The Otto B. Schoepfle Vocal Arts Center is the first of its kind to be incorporated into a program of vocal instruction in the United States. Named for a long-time supporter of the Conservatory, this laboratory includes KayPentax Multi-Speech software applications that transform the phonations of the voice into electrical signals, displaying them spectrographically on a computer screen in either real time or playback. Also under current use is the software application VoceVista, as well as an electroglottograph. The laboratory also houses stroboscopic and fiber-optic instrumentation that displays the vocal fold movement of an individual while singing or speaking (employed under the supervision of visiting medical personnel). Carefully trained student assistants help other singers to interpret displays. Of primary interest to the singer is the easy observation and affirmation of vibrancy, vowel definition, tonal balance, and legato.
Students may use the sophisticated audio and video equipment to record, play back, and analyze their own lessons or performances. Pedagogic and artistic values are not limited to the study of an individual’s own instrument, however. OBSVAC’s ability to analyze the techniques and artistry from recorded performances on DVD and video of great singing artists by vocal category (soprano, mezzo-soprano, tenor, baritone, and bass) offers the singing student, as well as visitors from around the world, a powerful resource for study.
As Steinway Piano’s oldest continual customer, Oberlin has a superb collection of pianos. Warner Concert Hall, Kulas Recital Hall, Clonick Hall, classrooms, and teaching studios are all equipped with Steinway grand pianos, as are most of the practice rooms in Robertson Hall, the Kohl Building, and the rehearsal rooms in Central. Of the 262 pianos in the Conservatory, 234 are Steinway pianos. The remainder of the collection includes acoustical vertical pianos, historical pianos, a Yamaha Disklavier, and two Electronic Piano Labs. Warner Concert Hall, Finney Chapel, and Clonick Hall each feature Steinway Model D Concert Grands (one from New York and one from Hamburg in each hall).
Students have access to the Conservatory’s large collection of orchestral instruments, including all stringed and wind instruments, and six Lyon and Healy harps. Through the generosity of the Kulas Foundation, Oberlin owns two Gagliano violins and other performance-quality stringed instruments.
The Kulas Organ Center, located in the Robertson Hall practice building, is composed of practice rooms equipped with organs of various designs, both mechanical action and electro-pneumatic. Of the mechanical action tracker organs, six are Flentrops, one is a Brombaugh, and two are Noacks. Three electro-pneumatic organs are Holtkamps.
The teaching studios in Bibbins Hall contain Flentrop organs. Warner Concert Hall houses a splendid three-manual Flentrop organ of forty-four stops. Built entirely in classical North European style, this instrument was installed in 1974. Finney Chapel houses a Fisk Opus 116 organ. This magnificent instrument, a symphonic organ in the romantic tradition, complements the Flentrop in Warner. Three continuo organs, two by Flentrop and one by Byrd, are also available for use in the performing halls. A positiv organ by Flentrop is located in the front of Fairchild Chapel, and a two-manual Brombaugh organ in mean-tone temperament was installed in the gallery of Fairchild Chapel in 1981. In addition, an organ in the style of Silbermann by Bozeman-Gibson is housed in the Peace Church.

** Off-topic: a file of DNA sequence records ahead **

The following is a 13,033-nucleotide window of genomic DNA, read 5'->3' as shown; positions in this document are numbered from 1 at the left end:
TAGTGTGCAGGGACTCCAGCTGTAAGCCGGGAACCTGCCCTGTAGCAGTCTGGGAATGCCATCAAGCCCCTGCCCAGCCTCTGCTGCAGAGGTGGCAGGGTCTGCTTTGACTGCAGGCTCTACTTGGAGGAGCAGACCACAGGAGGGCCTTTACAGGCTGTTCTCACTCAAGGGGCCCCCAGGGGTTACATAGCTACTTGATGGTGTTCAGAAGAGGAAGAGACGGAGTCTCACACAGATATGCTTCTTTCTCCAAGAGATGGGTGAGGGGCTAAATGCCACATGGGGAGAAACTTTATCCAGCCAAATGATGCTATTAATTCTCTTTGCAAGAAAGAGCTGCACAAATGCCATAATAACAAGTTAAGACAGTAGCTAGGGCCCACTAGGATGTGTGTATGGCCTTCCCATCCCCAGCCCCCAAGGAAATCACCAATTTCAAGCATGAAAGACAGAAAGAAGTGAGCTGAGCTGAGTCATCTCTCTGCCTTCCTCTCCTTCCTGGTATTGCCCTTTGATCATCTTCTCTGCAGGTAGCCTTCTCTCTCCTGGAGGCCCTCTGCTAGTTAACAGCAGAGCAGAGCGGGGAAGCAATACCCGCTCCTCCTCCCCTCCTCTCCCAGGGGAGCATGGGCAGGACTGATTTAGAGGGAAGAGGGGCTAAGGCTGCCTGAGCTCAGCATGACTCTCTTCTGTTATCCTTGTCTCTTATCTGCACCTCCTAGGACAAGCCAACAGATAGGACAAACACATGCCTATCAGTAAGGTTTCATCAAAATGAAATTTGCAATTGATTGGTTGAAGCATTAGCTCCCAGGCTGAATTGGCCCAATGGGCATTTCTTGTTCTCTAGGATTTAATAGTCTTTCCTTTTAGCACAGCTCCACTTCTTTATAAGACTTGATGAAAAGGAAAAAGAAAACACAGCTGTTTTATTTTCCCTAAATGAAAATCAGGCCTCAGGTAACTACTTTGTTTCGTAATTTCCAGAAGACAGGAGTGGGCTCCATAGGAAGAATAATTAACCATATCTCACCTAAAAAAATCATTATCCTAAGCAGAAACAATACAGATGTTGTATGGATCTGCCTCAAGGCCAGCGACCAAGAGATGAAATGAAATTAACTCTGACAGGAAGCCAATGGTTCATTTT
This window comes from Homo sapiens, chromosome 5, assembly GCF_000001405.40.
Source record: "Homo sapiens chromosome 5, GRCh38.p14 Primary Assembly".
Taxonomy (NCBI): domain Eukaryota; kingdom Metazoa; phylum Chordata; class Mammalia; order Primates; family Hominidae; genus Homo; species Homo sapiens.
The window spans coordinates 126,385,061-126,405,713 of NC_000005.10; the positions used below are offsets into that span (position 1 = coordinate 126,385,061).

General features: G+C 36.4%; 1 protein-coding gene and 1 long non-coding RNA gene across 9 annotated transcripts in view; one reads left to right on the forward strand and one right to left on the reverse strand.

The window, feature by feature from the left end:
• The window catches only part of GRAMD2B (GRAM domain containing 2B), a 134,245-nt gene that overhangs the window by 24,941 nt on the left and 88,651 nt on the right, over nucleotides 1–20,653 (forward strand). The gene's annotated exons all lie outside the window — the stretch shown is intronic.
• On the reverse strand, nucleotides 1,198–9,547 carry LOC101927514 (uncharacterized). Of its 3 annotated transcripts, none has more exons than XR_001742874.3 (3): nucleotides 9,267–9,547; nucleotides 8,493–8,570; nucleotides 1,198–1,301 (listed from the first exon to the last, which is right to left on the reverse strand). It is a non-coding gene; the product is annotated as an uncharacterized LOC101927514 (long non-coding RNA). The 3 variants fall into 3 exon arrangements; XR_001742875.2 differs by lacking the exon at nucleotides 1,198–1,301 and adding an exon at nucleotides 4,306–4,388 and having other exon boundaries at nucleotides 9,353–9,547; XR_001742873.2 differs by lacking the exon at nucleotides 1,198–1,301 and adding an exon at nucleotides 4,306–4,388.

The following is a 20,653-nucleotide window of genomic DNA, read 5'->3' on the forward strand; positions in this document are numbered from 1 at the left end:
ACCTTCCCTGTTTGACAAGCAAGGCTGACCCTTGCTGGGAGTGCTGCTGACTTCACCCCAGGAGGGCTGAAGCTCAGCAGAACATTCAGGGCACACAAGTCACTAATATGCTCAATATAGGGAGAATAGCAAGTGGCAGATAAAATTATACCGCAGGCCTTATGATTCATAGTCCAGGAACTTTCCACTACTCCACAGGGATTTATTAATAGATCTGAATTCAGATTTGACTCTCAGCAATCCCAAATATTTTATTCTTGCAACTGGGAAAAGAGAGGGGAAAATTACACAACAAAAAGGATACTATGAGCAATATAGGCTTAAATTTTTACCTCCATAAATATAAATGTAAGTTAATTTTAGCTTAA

The collection of harpsichords available for instruction, practice, and concerts includes: four French doubles (one by Hill, one by Dowd, one by Kingston, and one by Lake); four Italian singles (by Dowd, Dupree, Clark, and Sutherland); a German double by Hill; a Gräbner model German double harpsichord, JPH (John Phillips Harpsichords) opus 112; a Flemish double by Zuckerman; a Flemish single and a Flemish virginal by Martin; a a pedal clavichord by Spearstra; and a clavichord by Gough.
The Conservatory owns four fortepianos: five-octave instruments by McNulty, Wolf, and Hester, and a six-and-one-half octave by McCobb. Oberlin’s collection also includes a mid-19th-century Erard grand piano that was completely rebuilt by David Winston in 1993.
The Conservatory owns a large collection of viols for use by its Baroque ensembles and viol consorts. Oberlin’s Baroque instruments are sufficient to form a large Baroque orchestra: twelve Baroque violins, two Baroque violas, three Baroque cellos, and a violone, as well as Baroque flutes, recorders, oboes, bassoon, baroque guitar, baroque trumpets, and natural horns. Also included in the collection are various earlier instruments including vihuela, shawms, krummhorns, vielles, harps, and cornetti.
Oberlin has a Javanese gamelan (complete with both slendro and pelog tuning systems), a large collection of Gambian Mandinka koras and xylophones from West Africa, and a representative selection of classical instruments from China, Japan, Korea, Turkey, and India.